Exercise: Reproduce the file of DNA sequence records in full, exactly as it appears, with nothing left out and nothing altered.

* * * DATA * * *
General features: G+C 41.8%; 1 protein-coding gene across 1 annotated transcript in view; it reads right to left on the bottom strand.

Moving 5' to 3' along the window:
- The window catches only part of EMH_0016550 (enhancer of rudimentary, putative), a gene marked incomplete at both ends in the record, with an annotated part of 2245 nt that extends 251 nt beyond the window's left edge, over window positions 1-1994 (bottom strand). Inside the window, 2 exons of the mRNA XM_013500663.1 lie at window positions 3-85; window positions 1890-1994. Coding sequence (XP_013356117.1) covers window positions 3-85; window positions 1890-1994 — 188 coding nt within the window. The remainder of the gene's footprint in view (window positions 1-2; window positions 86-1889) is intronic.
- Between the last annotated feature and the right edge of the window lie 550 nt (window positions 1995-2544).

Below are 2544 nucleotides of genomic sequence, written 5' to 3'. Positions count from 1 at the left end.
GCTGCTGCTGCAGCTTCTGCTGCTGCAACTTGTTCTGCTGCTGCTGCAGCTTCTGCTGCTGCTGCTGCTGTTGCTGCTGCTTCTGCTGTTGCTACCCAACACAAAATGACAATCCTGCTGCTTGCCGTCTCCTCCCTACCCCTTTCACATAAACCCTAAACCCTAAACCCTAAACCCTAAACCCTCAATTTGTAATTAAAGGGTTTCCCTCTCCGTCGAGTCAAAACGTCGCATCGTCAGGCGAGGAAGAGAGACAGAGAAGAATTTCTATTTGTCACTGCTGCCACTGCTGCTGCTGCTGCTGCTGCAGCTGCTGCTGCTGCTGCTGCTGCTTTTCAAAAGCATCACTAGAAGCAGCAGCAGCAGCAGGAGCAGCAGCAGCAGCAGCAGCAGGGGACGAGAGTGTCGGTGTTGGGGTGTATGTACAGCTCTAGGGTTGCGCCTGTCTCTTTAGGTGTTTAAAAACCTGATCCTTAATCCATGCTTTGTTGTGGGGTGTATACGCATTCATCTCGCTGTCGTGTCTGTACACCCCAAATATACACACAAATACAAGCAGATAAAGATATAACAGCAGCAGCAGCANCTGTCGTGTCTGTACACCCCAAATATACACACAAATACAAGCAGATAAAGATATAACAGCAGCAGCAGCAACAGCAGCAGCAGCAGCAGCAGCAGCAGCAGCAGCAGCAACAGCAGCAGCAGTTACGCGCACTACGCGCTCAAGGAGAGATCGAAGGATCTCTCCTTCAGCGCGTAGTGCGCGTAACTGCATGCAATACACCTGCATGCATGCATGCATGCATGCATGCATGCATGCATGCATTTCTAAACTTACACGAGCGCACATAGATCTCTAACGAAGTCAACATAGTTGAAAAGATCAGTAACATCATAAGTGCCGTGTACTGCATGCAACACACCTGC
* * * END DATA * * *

General features: G+C 41.8%; 1 protein-coding gene across 1 annotated transcript in view; it reads right to left on the bottom strand.

Moving 5' to 3' along the window:
- The window catches only part of EMH_0016550 (enhancer of rudimentary, putative), a gene marked incomplete at both ends in the record, with an annotated part of 2245 nt that extends 251 nt beyond the window's left edge, over window positions 1-1994 (bottom strand). Inside the window, 2 exons of the mRNA XM_013500663.1 lie at window positions 3-85; window positions 1890-1994. Coding sequence (XP_013356117.1) covers window positions 3-85; window positions 1890-1994 — 188 coding nt within the window. The remainder of the gene's footprint in view (window positions 1-2; window positions 86-1889) is intronic.
- Between the last annotated feature and the right edge of the window lie 550 nt (window positions 1995-2544).

Below are 2544 nucleotides of genomic sequence, written 5' to 3'. Positions count from 1 at the left end.
GCTGCTGCTGCAGCTTCTGCTGCTGCAACTTGTTCTGCTGCTGCTGCAGCTTCTGCTGCTGCTGCTGCTGTTGCTGCTGCTTCTGCTGTTGCTACCCAACACAAAATGACAATCCTGCTGCTTGCCGTCTCCTCCCTACCCCTTTCACATAAACCCTAAACCCTAAACCCTAAACCCTAAACCCTCAATTTGTAATTAAAGGGTTTCCCTCTCCGTCGAGTCAAAACGTCGCATCGTCAGGCGAGGAAGAGAGACAGAGAAGAATTTCTATTTGTCACTGCTGCCACTGCTGCTGCTGCTGCTGCTGCAGCTGCTGCTGCTGCTGCTGCTGCTTTTCAAAAGCATCACTAGAAGCAGCAGCAGCAGCAGGAGCAGCAGCAGCAGCAGCAGCAGGGGACGAGAGTGTCGGTGTTGGGGTGTATGTACAGCTCTAGGGTTGCGCCTGTCTCTTTAGGTGTTTAAAAACCTGATCCTTAATCCATGCTTTGTTGTGGGGTGTATACGCATTCATCTCGCTGTCGTGTCTGTACACCCCAAATATACACACAAATACAAGCAGATAAAGATATAACAGCAGCAGCAGCANCTGTCGTGTCTGTACACCCCAAATATACACACAAATACAAGCAGATAAAGATATAACAGCAGCAGCAGCAACAGCAGCAGCAGCAGCAGCAGCAGCAGCAGCAGCAGCAACAGCAGCAGCAGTTACGCGCACTACGCGCTCAAGGAGAGATCGAAGGATCTCTCCTTCAGCGCGTAGTGCGCGTAACTGCATGCAATACACCTGCATGCATGCATGCATGCATGCATGCATGCATGCATGCATTTCTAAACTTACACGAGCGCACATAGATCTCTAACGAAGTCAACATAGTTGAAAAGATCAGTAACATCATAAGTGCCGTGTACTGCATGCAACACACCTGC